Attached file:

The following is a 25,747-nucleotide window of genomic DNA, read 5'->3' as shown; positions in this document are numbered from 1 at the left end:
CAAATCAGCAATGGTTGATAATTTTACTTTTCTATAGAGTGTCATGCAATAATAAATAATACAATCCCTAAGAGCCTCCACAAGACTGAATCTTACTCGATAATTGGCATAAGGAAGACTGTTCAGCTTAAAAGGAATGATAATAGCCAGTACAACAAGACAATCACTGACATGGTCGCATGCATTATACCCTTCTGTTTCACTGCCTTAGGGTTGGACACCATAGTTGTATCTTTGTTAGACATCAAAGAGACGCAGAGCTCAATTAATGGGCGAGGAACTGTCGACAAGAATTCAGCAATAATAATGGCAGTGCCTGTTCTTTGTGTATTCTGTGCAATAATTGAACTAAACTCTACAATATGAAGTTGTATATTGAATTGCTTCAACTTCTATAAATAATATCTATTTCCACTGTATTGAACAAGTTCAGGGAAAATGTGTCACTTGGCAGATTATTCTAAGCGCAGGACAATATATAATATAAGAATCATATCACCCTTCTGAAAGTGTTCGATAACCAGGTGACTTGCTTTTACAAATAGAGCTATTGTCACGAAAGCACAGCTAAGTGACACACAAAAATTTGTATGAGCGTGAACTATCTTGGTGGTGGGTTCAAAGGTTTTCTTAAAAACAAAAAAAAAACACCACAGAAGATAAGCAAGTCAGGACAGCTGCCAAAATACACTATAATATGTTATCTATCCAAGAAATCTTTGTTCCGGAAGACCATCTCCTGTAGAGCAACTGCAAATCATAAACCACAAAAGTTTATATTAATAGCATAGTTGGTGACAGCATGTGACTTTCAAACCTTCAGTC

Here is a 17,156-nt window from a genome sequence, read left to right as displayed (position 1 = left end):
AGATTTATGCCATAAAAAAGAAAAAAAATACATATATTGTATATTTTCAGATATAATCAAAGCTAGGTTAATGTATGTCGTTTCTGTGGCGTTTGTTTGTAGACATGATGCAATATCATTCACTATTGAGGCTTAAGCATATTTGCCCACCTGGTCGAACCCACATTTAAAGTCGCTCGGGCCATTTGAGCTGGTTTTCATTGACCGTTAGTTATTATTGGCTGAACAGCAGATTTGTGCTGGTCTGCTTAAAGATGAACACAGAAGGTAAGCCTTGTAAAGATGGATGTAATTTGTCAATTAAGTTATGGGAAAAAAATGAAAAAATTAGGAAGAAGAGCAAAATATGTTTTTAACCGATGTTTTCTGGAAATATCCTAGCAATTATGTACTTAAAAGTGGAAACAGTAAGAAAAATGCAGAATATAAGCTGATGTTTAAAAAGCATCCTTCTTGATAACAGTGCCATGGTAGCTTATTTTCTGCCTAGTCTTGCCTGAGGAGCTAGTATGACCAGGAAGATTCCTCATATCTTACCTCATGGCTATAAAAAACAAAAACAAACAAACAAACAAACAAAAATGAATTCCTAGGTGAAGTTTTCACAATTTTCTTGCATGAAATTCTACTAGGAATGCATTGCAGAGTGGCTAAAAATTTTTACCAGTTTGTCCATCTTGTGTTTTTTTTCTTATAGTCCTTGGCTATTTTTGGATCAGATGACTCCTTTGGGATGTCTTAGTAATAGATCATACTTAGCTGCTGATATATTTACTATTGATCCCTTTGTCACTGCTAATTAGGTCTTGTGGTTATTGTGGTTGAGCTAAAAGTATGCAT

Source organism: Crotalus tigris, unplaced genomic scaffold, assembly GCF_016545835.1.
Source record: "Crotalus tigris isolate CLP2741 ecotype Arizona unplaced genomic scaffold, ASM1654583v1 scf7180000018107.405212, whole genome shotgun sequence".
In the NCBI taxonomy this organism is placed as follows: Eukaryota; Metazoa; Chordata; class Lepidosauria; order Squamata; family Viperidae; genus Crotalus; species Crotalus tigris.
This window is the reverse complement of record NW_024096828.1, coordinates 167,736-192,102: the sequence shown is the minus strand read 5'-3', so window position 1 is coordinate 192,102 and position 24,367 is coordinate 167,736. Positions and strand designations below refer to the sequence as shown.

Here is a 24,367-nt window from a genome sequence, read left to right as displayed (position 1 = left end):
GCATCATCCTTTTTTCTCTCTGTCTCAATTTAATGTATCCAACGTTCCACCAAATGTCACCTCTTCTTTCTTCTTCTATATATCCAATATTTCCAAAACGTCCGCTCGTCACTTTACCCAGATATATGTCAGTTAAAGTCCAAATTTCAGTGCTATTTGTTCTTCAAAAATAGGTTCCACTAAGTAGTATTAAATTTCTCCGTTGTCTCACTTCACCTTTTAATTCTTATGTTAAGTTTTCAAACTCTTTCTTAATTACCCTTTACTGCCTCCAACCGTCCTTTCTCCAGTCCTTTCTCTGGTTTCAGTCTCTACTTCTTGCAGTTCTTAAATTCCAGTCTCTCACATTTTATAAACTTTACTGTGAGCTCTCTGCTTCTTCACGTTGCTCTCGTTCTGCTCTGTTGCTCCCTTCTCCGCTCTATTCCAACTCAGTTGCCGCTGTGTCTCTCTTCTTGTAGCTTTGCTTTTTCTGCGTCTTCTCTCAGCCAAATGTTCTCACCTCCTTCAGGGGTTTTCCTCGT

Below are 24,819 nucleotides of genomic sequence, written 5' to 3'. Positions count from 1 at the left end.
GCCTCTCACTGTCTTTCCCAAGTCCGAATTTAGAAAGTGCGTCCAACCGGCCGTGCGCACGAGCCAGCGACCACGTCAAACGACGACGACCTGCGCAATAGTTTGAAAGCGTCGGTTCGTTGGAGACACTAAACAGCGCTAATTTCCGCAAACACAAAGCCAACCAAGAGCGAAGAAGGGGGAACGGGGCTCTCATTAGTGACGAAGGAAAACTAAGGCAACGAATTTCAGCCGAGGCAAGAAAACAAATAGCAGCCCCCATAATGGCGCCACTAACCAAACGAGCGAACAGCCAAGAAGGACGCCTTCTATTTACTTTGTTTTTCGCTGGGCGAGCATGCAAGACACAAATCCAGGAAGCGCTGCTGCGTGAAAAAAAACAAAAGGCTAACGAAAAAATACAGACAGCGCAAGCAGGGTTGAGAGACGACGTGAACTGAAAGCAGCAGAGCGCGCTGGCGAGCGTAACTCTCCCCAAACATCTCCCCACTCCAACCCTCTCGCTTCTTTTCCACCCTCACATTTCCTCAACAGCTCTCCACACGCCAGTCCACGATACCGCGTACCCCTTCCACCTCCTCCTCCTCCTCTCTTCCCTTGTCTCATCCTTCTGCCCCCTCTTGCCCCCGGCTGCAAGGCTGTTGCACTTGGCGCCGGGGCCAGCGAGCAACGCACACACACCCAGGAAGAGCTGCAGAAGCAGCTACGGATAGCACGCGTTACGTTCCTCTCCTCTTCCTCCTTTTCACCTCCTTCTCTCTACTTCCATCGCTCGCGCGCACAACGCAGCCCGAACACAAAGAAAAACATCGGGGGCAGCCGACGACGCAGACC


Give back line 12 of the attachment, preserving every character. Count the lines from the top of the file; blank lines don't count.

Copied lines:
GCCTCTCACTGTCTTTCCCAAGTCCGAATTTAGAAAGTGCGTCCAACCGGCCGTGCGCACGAGCCAGCGACCACGTCAAACGACGACGACCTGCGCAATAGTTTGAAAGCGTCGGTTCGTTGGAGACACTAAACAGCGCTAATTTCCGCAAACACAAAGCCAACCAAGAGCGAAGAAGGGGGAACGGGGCTCTCATTAGTGACGAAGGAAAACTAAGGCAACGAATTTCAGCCGAGGCAAGAAAACAAATAGCAGCCCCCATAATGGCGCCACTAACCAAACGAGCGAACAGCCAAGAAGGACGCCTTCTATTTACTTTGTTTTTCGCTGGGCGAGCATGCAAGACACAAATCCAGGAAGCGCTGCTGCGTGAAAAAAAACAAAAGGCTAACGAAAAAATACAGACAGCGCAAGCAGGGTTGAGAGACGACGTGAACTGAAAGCAGCAGAGCGCGCTGGCGAGCGTAACTCTCCCCAAACATCTCCCCACTCCAACCCTCTCGCTTCTTTTCCACCCTCACATTTCCTCAACAGCTCTCCACACGCCAGTCCACGATACCGCGTACCCCTTCCACCTCCTCCTCCTCCTCTCTTCCCTTGTCTCATCCTTCTGCCCCCTCTTGCCCCCGGCTGCAAGGCTGTTGCACTTGGCGCCGGGGCCAGCGAGCAACGCACACACACCCAGGAAGAGCTGCAGAAGCAGCTACGGATAGCACGCGTTACGTTCCTCTCCTCTTCCTCCTTTTCACCTCCTTCTCTCTACTTCCATCGCTCGCGCGCACAACGCAGCCCGAACACAAAGAAAAACATCGGGGGCAGCCGACGACGCAGACC